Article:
They are so small that they are almost non-existent. About the search for the ninth planet and Russell’s teapot

Great space travel”, co-written by Tyson, Michael Strauss and Richard Gott, there is an entire chapter (the ninth, by the way) that details why Pluto is not a planet. By the beginning of the 20th century, 8 planets were known: Mercury, Venus, Earth, Mars, Jupiter, Saturn, Uranus (discovered by William Herschel in 1781) and Neptune (discovered by Urbain Le Verrier in 1843 at the tip of a pen). The reason for the search for Neptune and the further discovery of numerous trans-Neptunian objects (TNO) was precisely the anomalies in the configuration of the orbit of Uranus, which could be explained by “the influence of an unknown large planet.” Already at the beginning of the 20th century, similar anomalies near the orbit of Neptune interested Percival Lowell (1855 – 1916), a famous American businessman and amateur scientist, who was more interested in the potential habitability of Mars. Lowell owned a high-tech observatory near Flagstaff, Arizona. It was in this observatory that Westo Slifer (1875 – 1969) worked, in 1928 he invited Clyde Tombaugh (1906 – 1997) to the staff. It was Clyde Tombaugh who discovered Pluto in 1930, looking for a moving object against the background of fixed stars.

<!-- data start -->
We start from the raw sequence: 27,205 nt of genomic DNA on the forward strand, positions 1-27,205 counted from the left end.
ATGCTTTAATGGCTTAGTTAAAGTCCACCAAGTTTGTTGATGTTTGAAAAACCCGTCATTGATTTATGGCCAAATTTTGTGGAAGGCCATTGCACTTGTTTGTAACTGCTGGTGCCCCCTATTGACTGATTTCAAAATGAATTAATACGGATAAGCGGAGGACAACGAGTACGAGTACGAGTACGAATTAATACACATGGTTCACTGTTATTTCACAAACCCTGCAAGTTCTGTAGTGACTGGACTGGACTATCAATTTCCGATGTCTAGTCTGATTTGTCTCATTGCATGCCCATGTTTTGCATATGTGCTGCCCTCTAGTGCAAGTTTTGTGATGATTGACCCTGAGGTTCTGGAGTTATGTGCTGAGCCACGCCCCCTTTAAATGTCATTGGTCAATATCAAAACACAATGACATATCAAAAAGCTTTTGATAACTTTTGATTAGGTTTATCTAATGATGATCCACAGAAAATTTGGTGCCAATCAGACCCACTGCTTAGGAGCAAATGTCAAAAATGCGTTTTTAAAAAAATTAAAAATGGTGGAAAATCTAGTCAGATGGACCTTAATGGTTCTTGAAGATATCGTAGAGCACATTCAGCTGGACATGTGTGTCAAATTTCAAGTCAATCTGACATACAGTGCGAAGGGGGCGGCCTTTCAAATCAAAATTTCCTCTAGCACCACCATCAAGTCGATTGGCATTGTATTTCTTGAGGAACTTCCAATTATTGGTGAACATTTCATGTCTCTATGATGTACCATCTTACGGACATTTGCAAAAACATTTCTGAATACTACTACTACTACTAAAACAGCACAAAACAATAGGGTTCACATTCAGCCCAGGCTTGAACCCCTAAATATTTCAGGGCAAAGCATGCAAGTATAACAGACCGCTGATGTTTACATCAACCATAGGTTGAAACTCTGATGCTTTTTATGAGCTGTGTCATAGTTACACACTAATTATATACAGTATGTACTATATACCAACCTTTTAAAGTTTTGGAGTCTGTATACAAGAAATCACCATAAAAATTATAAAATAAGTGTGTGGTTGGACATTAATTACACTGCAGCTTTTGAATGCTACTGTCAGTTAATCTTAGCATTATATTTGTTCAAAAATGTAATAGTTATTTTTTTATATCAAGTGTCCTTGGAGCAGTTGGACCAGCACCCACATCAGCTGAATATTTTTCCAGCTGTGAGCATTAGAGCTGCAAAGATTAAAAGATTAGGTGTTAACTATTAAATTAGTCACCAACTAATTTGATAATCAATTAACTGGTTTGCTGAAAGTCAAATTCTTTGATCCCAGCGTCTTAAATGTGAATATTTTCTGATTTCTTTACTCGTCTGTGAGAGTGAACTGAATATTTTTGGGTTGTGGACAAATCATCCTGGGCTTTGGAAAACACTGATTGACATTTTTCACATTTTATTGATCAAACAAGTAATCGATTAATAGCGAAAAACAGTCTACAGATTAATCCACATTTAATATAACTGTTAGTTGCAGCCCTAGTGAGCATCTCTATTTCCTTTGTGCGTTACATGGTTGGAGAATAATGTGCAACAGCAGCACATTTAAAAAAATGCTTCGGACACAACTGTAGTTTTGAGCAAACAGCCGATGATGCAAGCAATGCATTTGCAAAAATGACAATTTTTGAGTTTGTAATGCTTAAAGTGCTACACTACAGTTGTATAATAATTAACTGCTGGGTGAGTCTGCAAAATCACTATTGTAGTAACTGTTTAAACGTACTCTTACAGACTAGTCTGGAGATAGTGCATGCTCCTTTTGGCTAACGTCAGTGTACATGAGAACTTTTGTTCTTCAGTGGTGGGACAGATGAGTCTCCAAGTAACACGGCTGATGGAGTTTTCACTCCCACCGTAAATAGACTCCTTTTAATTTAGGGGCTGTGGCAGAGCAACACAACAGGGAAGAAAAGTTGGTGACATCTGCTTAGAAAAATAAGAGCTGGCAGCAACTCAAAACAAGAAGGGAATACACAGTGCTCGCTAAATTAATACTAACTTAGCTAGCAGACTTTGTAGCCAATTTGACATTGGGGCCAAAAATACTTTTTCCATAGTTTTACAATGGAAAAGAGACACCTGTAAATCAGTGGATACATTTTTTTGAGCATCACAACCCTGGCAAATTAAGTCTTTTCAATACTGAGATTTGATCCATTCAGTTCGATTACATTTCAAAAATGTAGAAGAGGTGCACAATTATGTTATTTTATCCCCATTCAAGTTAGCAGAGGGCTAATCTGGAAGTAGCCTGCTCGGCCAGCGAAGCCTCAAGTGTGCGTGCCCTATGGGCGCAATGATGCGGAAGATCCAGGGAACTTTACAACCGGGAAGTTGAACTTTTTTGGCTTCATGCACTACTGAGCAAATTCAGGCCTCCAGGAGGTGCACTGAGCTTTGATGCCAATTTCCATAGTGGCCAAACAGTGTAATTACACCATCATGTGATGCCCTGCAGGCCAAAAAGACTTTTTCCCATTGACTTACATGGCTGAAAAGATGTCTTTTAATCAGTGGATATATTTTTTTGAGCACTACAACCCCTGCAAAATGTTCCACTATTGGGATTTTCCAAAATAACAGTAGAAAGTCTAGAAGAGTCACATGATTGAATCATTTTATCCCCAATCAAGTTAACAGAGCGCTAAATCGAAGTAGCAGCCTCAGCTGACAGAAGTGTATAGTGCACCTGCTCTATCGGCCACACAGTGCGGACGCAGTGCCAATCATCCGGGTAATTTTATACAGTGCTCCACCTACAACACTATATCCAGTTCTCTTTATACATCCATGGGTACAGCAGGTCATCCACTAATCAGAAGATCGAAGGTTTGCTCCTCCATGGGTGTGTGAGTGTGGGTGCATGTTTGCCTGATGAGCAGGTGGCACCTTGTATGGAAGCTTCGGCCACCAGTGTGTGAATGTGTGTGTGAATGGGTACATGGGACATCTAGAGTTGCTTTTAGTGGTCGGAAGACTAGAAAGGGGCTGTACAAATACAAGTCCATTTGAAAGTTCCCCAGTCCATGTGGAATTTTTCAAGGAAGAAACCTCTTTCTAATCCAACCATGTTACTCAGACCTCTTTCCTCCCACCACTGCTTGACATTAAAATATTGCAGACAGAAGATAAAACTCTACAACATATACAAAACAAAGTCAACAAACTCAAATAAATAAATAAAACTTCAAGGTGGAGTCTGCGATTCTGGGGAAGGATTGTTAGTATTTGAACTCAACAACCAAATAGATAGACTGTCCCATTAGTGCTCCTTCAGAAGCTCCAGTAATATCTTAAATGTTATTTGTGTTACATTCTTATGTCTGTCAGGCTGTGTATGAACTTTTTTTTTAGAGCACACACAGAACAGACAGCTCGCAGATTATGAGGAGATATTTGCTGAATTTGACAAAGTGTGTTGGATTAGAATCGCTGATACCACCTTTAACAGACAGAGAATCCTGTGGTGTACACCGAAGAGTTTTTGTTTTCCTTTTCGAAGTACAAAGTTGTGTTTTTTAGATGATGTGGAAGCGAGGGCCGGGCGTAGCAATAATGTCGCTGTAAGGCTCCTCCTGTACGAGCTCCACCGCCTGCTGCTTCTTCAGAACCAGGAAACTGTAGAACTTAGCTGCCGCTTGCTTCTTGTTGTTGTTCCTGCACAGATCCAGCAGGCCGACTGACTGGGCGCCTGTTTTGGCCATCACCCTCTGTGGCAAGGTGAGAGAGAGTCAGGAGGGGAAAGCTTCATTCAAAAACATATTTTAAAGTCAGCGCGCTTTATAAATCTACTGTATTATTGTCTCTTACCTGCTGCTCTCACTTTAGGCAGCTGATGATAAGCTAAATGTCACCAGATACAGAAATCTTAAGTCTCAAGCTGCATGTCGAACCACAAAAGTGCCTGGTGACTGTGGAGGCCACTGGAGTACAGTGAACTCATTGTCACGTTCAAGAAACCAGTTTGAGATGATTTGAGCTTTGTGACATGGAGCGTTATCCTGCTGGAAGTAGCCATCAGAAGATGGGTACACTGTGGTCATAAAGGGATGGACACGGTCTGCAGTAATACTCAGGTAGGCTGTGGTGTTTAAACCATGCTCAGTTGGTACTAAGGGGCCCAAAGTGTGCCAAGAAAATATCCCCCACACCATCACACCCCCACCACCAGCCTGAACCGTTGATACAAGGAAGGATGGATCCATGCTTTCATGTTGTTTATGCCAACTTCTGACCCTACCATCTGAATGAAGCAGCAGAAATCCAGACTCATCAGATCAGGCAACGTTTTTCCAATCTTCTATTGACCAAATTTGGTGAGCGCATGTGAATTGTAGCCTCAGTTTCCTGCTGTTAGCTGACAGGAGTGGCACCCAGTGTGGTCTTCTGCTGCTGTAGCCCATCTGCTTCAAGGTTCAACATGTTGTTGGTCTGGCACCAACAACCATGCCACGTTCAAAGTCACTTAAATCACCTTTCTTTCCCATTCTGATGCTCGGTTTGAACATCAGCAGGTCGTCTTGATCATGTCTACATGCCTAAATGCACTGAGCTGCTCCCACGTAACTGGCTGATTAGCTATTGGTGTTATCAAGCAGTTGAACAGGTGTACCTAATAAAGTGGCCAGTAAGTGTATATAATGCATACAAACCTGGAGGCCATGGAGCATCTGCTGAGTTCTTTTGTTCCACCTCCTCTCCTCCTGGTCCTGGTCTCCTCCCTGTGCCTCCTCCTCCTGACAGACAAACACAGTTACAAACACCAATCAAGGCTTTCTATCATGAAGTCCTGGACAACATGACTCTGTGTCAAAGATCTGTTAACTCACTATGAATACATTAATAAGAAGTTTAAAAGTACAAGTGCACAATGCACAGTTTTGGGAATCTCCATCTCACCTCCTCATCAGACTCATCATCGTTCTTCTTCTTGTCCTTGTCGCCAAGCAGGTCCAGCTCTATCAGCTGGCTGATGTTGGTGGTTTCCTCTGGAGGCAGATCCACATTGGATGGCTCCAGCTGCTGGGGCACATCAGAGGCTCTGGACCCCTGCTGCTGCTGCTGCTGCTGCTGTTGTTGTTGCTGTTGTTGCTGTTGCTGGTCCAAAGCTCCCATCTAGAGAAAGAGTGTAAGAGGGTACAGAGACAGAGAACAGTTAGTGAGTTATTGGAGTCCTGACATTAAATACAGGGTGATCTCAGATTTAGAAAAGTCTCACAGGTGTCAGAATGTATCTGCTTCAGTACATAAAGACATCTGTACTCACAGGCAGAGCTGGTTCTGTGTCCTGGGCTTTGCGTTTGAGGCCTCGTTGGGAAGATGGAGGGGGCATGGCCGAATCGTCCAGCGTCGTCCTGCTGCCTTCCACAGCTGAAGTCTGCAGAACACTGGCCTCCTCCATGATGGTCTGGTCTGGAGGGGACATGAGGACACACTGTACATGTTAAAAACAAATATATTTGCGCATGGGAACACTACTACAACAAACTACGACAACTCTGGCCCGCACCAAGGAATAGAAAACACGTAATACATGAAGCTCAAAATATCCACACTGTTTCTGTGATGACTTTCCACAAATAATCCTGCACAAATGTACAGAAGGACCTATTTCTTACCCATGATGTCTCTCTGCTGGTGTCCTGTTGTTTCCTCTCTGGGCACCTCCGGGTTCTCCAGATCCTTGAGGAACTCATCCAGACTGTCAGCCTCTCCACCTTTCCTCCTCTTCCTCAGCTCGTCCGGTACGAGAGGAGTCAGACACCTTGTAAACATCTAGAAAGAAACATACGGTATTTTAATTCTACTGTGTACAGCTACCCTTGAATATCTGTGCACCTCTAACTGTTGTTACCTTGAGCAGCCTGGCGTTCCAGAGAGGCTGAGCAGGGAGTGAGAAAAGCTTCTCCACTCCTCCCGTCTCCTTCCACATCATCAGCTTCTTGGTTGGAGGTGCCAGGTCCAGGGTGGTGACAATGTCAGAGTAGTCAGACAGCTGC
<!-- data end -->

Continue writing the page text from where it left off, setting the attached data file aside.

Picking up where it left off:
Prehistory of the ninth planet

The story of the discovery of Pluto is romantic, “tube” as they would say now. Lowell’s semi-imaginary planet came to light 14 years after his death. The name “Pluto” was coined by eleven-year-old Venetia Burney (1918-2009), and more coincidentally than deliberately, “PL” – the initials of Percival Lowell – were tucked into it. A tiny icy world seemed at last balance the whole system, although by the beginning of the 21st century it had exhausted itself. Pluto did not look like the core of a failed gas giant, much less like the planets of the terrestrial group – and now, with the improvement in the quality of telescopes in 2002, a trans-Neptunian object 50000 was discovered, named Quaoarin 2003 – object 90377 SednaJanuary 5, 2005 – object 136199 Erislater in 2005 – Makemake. There was an analogy with the situation at the beginning of the 19th century, when in 1801 a new dwarf planet was discovered by Giuseppe Piazzi (1746 – 1826). The orbit of this planet (Ceres) lay between Mars and Jupiter, and when searching for Ceres, Piazzi relied on calculations previously performed by Carl Friedrich Gauss. But even during the lifetime of Piazzi, Pallas (1802) Juno (1804) and Vesta (1807) were discovered, similar to Ceres in size, shape and configuration of the orbits. It became clear that Ceres is not a planet, but the largest representative of a new class of objects that form a wide belt and subsequently called asteroids.